The topic of the relations between Cuba and the United States will again take the ‘public floor’ for various reasons, among them being the start of the work of a commission that will analyze the pressing topics of the bilateral agenda.
The creation of this work group was announced by the chancellor Bruno Rodríguez on August 14 during the Secretary of State John Kerry’s visit to Havana who directed the official opening ceremony of the US Embassy.
Its members will discuss the way in which they can come to an agreement despite the different conceptions held in regards to human rights, democracy, the application of law and the practice of international law.
Among the pending matters is Cuba’s complaint for Washington to return the territory occupied by the naval base in Guantanamo Bay, as well as the cessation of illegal transmissions and subversions against the island.
On their behalf, the Northamericans request to discuss the compensation for their nationals affected by nationalization after the triumph of the Cuban Revolution in 1959, an aspect which Havana is guaranteed to be ready to tackle.
The Commission’s work is developed in a new context in the Cuban- US links and in the middle of a strong debate in the Northamerican society regarding the need for the Congress to lift the economic, commercial and financial embargo placed against the Caribbean territory more than half a century ago.
The installation of the Commission coincides with the fact that President Barack Obama will decide in September whether Cuba will continue for another year to be the only nation sanctioned in virtue of the Trading with the Enemy Act which dates back to 1917.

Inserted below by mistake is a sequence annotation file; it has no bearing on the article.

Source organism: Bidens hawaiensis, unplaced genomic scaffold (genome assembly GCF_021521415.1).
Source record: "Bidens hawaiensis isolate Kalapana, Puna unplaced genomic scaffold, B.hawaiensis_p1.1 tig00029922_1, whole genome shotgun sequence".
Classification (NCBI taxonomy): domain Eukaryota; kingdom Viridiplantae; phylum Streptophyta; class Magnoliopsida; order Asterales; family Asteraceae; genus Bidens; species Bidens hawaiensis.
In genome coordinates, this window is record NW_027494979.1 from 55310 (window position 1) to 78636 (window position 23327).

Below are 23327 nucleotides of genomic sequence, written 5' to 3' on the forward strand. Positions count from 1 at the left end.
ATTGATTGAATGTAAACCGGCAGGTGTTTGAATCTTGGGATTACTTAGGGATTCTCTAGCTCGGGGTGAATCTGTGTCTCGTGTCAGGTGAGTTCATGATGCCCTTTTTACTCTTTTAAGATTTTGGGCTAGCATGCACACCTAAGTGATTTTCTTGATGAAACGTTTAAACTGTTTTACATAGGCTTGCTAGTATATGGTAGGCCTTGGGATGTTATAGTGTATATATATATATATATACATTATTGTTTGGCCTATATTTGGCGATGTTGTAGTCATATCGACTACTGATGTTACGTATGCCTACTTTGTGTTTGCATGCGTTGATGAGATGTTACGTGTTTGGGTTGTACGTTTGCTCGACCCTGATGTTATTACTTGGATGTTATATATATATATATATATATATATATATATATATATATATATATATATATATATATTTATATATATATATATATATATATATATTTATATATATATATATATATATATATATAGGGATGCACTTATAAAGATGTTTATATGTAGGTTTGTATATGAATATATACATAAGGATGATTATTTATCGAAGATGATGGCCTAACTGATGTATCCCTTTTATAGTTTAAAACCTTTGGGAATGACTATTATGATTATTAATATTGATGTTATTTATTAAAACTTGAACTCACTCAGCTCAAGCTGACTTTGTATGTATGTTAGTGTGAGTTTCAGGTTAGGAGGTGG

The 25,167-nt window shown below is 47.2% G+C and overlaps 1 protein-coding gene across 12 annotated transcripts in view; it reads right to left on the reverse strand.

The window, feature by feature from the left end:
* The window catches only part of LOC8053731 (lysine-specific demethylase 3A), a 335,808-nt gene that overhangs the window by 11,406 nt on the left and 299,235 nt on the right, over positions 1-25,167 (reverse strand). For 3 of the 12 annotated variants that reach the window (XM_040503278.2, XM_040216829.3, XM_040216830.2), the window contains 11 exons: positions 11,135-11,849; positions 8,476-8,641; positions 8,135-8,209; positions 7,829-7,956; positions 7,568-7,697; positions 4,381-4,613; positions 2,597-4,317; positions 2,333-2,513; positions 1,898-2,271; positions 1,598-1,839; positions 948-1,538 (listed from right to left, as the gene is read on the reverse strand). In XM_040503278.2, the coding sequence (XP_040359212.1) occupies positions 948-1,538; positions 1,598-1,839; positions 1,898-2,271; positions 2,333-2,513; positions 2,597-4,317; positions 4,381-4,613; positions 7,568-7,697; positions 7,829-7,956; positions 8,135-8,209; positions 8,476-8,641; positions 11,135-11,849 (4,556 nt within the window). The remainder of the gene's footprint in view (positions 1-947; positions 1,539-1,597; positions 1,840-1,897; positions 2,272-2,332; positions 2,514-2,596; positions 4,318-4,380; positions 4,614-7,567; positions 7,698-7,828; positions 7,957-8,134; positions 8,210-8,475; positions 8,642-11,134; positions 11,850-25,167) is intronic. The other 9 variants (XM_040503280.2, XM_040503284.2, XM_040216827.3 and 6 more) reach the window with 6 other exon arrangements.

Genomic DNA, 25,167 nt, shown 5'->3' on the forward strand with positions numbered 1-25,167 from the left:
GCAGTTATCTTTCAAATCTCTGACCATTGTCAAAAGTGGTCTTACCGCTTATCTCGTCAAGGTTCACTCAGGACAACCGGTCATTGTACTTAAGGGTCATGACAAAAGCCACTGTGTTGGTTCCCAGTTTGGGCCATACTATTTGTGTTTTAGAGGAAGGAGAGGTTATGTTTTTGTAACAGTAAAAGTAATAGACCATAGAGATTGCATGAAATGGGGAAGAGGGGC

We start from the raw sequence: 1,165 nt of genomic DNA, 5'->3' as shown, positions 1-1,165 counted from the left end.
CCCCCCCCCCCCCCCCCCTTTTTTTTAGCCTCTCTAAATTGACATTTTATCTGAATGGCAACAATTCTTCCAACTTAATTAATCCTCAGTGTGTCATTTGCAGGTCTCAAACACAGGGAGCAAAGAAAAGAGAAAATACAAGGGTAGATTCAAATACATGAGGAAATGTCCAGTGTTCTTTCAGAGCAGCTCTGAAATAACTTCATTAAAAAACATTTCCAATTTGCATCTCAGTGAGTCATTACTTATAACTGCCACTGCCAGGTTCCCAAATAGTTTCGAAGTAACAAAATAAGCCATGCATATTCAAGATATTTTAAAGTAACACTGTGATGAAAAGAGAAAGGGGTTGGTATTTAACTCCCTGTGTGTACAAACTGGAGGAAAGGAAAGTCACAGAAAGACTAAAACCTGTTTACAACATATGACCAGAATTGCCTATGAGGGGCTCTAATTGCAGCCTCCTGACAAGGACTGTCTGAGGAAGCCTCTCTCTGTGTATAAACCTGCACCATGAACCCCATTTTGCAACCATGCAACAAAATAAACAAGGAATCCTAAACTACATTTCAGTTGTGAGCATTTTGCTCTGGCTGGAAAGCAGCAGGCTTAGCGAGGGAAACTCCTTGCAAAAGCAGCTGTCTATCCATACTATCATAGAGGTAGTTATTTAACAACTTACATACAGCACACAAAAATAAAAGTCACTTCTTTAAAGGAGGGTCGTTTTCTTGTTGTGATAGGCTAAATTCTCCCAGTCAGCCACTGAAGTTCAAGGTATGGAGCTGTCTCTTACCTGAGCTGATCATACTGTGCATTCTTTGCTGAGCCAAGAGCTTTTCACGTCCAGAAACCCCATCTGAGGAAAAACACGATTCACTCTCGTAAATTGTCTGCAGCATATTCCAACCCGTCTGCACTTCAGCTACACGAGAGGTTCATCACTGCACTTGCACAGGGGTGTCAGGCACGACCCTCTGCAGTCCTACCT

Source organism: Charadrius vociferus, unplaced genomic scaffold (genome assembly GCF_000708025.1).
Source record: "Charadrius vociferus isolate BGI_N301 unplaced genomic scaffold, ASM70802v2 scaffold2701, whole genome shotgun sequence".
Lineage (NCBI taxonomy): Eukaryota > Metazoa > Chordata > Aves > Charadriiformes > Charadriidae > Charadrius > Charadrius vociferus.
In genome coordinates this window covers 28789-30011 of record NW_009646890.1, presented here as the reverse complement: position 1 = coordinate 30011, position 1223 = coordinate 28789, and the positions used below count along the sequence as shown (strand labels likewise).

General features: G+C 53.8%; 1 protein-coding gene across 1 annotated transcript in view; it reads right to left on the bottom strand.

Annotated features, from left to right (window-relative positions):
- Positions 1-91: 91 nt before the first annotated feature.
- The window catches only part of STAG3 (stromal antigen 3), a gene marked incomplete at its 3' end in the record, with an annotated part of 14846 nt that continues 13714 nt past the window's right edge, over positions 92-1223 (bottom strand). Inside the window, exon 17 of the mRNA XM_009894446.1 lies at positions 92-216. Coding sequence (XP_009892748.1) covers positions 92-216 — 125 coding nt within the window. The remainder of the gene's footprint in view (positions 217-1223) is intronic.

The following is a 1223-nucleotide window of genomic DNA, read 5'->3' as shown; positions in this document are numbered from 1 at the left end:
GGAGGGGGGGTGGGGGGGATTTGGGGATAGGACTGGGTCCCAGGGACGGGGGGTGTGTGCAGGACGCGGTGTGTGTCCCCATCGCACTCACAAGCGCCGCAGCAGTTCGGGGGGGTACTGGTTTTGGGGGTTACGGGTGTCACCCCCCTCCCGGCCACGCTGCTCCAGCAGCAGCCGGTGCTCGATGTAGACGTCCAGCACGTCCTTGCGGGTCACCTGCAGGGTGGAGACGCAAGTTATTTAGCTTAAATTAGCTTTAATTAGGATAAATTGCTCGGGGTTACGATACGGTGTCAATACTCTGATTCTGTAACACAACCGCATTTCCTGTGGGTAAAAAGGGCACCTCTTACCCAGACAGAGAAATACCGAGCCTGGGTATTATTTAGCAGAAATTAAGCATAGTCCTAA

Experts on the subject highlight that it is difficult for the head of the White House to maintain the island under this act after the reestablishment of the bilateral relations and the reopening of the respective diplomatic embassies as well as Obama himself asking the Congress to lift the sanctions against Havana.
According to the Cuban authorities, the embargo constitutes the main obstacle impeding the advances towards normalization of the links between the two neighboring nations and at the centre of the debate is the possibility that Obama will adopt new measures planned to make the laws that prohibit the Northamericans from visiting Cuba more flexible.
On that subject, in mid-August various US media showed that with the use of his executive attributions the President anticipates the relaxation in the possible mentioned regulations imposed by the Congress.
The Northamericans that go to Cuba have to be within 12 categories approved by the White House on last January 15.
Various websites have recently said that Obama is also planning on implementing changes in the bans on giving Cuba loans, with the aim to facilitate the purchases of Northamerican products, purchases which at present the companies on the island are making via advanced payments or in cash.
In this context, the US department of the Treasury of the Office of Foreign Assets Control (OFAC) freed dozens of foreign companies and individuals from the list of sanctioned entities for maintained some sort of economic and financial relationship with Cuba.
The relation, published on August 27, includes entities from Germany, Cyprus, Kuwait, Ecuador, Jamaica, Nicaragua, Panama and Venezuela.
Although the economic, commercial and financial embargo can only be lifted by the Congress, Obama has wide executive faculties which can relax a considerable number of unilateral sanctions, but experts consider that to date he has done very little.Share on FB Share on TT